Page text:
Volume 77, Issue 15
February 24, 2006

The Vintage Elm: Freedom Riders

From The Elm, Feb. 9, 1962, front page.

"On Sat., Feb. 3, 1961, approximately 150 freedom riders protested segregation in Chestertown and the nearby area. Seventy-two of them were from the New York City area: New York University and Brooklyn College. Twenty were from Swarthmore, four from Yale, and the rest from Baltimore. The Riders were under the direction of Philip Savage, Philadelphia Regional Director of the National Association for the Advancement of Colored People. Assisting in the project was the Baltimore Civic Interest Group directed by Clarence Logan. ...


A plan of action listing all the establishments to be integrated had been prepared; the people were informed of how they should conduct themselves, and then they were sent to their respective places. Trouble was expected in two places. This is the countdown for trouble. This is how your reporter experienced and witnessed the developments. ...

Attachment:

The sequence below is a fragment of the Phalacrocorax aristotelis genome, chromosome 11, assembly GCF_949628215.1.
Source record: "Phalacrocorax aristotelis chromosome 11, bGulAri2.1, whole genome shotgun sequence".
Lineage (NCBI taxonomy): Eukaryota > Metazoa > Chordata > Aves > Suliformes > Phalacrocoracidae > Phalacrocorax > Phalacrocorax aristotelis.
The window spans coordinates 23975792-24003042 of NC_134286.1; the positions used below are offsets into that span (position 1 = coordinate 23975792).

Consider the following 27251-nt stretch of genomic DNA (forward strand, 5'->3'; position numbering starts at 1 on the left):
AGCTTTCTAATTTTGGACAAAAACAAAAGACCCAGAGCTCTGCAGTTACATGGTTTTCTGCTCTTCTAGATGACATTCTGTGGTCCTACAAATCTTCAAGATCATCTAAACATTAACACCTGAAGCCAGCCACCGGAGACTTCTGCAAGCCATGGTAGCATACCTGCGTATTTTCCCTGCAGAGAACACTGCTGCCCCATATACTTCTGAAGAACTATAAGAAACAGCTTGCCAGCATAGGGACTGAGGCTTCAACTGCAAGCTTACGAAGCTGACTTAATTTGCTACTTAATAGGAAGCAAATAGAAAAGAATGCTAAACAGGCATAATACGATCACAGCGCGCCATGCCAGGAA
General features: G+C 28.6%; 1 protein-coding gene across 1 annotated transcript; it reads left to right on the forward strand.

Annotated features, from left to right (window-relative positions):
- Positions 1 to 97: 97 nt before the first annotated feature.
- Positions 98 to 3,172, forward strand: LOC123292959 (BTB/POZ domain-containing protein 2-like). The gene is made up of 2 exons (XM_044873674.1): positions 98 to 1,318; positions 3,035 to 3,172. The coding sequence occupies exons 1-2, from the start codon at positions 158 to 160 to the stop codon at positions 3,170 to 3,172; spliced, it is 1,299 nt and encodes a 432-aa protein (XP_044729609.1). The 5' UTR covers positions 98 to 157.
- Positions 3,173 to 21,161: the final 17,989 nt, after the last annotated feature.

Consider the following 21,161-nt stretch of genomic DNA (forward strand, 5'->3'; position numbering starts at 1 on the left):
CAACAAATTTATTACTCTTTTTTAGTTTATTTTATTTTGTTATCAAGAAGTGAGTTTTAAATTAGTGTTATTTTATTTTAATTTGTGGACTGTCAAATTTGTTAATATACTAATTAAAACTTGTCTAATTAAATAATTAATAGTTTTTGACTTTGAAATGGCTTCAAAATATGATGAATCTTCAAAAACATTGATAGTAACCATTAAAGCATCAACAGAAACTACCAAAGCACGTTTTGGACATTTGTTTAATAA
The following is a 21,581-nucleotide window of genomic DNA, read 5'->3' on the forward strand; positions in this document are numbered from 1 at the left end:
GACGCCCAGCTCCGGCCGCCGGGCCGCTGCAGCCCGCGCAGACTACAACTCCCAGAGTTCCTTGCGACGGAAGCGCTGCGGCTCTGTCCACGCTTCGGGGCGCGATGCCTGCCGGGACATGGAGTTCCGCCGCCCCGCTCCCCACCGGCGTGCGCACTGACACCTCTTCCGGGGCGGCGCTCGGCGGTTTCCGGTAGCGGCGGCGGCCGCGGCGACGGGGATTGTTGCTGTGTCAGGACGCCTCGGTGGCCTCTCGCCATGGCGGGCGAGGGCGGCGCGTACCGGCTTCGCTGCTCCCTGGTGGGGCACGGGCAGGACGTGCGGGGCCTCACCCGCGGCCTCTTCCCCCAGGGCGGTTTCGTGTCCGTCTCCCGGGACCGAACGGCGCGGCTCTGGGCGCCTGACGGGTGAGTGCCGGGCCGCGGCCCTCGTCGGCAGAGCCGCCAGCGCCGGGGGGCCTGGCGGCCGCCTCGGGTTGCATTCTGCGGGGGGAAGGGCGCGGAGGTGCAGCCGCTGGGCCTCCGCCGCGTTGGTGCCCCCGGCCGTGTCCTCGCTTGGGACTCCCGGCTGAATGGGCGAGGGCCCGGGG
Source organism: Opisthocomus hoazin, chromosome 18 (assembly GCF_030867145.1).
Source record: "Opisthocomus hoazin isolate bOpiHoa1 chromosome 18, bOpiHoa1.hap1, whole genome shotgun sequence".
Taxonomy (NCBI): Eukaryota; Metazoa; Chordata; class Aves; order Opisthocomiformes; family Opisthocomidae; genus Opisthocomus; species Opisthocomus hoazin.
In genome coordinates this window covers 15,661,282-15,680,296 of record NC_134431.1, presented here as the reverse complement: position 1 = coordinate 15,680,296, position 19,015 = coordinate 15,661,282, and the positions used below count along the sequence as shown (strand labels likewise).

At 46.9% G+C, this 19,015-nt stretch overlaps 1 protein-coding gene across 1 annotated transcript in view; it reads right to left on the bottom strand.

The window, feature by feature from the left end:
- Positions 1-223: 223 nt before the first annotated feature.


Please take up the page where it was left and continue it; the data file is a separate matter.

2:30 Freedom Riders walk into town. One group goes to Lee's Restaurant, is refused admittance. Sets up picket lines outside. Another group goes to Stams Pharmacy, and is served. Another group goes to the main street, High Street, and is refused service. Picketing begins in the main section of town, near Gus's pool hall. Eight police control the crowds of above one hundred. One out of every five picketers is Negro. ...


4:00 The crowd at the Tally Ho disperses. A larger crowd forms on High Street in Chestertown. A Washington College student carries a sign with the pickets. Several Chestertown Negroes carry signs. Several of the picketers are Negro; several are women. A white man swings on a picketer, the police separate them. Generally the crowd is tense, but no violence breaks out here either. ...


The last announcement, made before the Freedom Riders left, was that they would be back the following Saturday. Undoubtedly, they will be back many times."